Abram’s Unrighteousness

Sarah Supplies Abraham Hagar by Adriaen van der Werff

In today’s 1st reading, we hear of the account of Abram, Sarai, and Hagar (Genesis 16). I have often seen people misinterpret this chapter or use it to prove what it speaks against. It has to be understood in the proper context. To get a bit of that, let’s look at yesterday’s reading (Genesis 15:1-18).

In Genesis 15, God tells Abram (who is at this point childless) that he will have a son. In fact, He tells Abram that his descendants will be as numerous as the stars. At this time, Abram and Sarai are quite old–beyond child-bearing years–but Abram trusts God anyway, and God “credited it to him as an act of righteousness”(Gen 15:6). That was good; Abram trusted what God said. Unfortunately, He didn’t trust God enough to make it happen. After not conceiving for a while, Sarai thinks: maybe this son isn’t supposed to come through me, so (instead of turning to God for help) she devises a plan to ensure that her husband has the promised heir. She offers her maid, Hagar, to her husband as a concubine. Though this may have been a custom for some people at the time, this was not what God wanted.

God created man and woman to enter into a marriage and remain in that marriage “until death do they part,” and the only way God wants man and woman to commit the marital act is within a marriage. God created the first covenant with Adam, the husband of a marriage. Here, Abram broke his marriage covenant by sleeping with a woman who was not his wife–both an offense against his wife (even though it was her idea) and an offense against God’s first covenant with man. As always, when a seed is planted by a bad act, bad fruits come.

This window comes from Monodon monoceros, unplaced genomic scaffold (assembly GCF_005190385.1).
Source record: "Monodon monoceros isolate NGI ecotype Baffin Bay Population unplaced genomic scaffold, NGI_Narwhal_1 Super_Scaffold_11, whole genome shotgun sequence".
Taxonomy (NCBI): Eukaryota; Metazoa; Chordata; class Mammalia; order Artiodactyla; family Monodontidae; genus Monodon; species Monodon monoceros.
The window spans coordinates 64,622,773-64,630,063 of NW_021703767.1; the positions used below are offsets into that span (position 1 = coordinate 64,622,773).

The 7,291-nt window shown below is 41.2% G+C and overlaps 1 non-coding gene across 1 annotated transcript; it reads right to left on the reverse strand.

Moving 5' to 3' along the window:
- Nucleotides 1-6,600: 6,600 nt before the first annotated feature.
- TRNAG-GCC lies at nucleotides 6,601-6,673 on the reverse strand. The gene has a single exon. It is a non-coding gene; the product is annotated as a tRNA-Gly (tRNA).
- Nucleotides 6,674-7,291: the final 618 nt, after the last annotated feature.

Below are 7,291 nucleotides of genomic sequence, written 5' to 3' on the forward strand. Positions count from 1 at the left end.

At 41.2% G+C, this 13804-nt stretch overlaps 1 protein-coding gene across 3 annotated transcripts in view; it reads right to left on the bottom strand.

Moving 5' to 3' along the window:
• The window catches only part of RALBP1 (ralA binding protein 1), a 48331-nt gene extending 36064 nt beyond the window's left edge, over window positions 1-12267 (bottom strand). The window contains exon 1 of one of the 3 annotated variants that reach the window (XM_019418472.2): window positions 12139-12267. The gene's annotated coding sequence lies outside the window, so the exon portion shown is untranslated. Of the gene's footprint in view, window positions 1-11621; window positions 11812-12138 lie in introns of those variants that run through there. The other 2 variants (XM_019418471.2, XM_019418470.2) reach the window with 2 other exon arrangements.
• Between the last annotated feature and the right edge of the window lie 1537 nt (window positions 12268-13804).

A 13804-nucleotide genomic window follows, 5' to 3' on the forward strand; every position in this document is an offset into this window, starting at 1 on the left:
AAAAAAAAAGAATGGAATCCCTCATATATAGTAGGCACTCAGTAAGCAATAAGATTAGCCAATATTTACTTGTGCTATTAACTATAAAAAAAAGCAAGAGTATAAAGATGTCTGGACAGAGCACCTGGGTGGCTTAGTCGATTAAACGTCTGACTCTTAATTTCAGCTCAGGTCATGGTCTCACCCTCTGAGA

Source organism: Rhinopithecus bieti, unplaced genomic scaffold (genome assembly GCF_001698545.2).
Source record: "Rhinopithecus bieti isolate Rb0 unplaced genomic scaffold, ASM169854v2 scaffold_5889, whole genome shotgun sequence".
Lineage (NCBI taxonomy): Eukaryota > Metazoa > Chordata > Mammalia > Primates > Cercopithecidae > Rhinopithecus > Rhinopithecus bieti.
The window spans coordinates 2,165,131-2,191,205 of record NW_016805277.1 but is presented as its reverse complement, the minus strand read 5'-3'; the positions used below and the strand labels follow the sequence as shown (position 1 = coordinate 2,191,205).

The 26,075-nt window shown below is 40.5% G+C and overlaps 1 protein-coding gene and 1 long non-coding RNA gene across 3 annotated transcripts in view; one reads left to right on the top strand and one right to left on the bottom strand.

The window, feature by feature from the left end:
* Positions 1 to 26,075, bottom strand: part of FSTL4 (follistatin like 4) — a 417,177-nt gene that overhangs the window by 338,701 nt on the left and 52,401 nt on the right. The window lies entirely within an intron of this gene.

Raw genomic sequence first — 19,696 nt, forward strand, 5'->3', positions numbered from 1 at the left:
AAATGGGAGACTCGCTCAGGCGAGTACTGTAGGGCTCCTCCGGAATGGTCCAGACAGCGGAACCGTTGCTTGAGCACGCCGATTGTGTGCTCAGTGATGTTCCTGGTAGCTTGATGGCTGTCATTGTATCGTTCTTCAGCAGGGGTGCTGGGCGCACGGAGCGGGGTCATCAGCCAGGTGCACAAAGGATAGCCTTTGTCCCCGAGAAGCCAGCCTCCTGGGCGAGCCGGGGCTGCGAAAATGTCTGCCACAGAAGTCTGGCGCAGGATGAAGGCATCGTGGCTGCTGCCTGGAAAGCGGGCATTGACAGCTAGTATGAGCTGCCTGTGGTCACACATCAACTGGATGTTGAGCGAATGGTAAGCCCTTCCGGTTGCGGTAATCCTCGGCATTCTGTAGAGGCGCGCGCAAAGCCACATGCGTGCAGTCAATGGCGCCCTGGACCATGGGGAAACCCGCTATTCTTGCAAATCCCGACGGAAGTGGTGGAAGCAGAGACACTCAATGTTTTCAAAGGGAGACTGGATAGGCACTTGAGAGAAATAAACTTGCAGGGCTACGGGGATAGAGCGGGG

Abram is generally looked at as a great man, and that he was, but he was not perfect. Here (and in other places) he chose poorly. Although he was trying to do what he thought God might possibly want, he forsook his conscience in order to accomplish the task. He chose to get an heir “his way.” To be sure, Sarai and Hagar were complicit in the act, so they were all accountable–they chose to get an heir “their way.” They all broke the marriage covenant, and there were consequences. Too often, I have heard people try to use this account as an argument against the Judeo-Christian view of marriage. They just don’t get it. Not every story in the Bible shows how to do things rightly–often it shows how not to do things, and this is one of them. Lesson of the day: don’t commit the marital act with someone who is not your spouse (also, there are right ways and wrong ways to bring a child into this world: don’t try to have a baby in a way that God does not want).

As we continue to read, we will see that the son of this union (Ishmael) is not the heir that God promised; Isaac is that man. As God’s messenger predicted (verse 12), much strife between Hagar/Ishmael and Abra(ha)m’s true heir, Isaac will come. This will lead to great contention and battles down through the years. The Muslims claim their lineage through Ishmael. The Christians & Jews claim their lineage through Isaac. Thus, we see in the many wars between Muslims and Christians/Jews that Ishmael and Isaac have been fighting down through the centuries, and it all started with a sin against the covenant of marriage. Obviously this story is one of what not to do.

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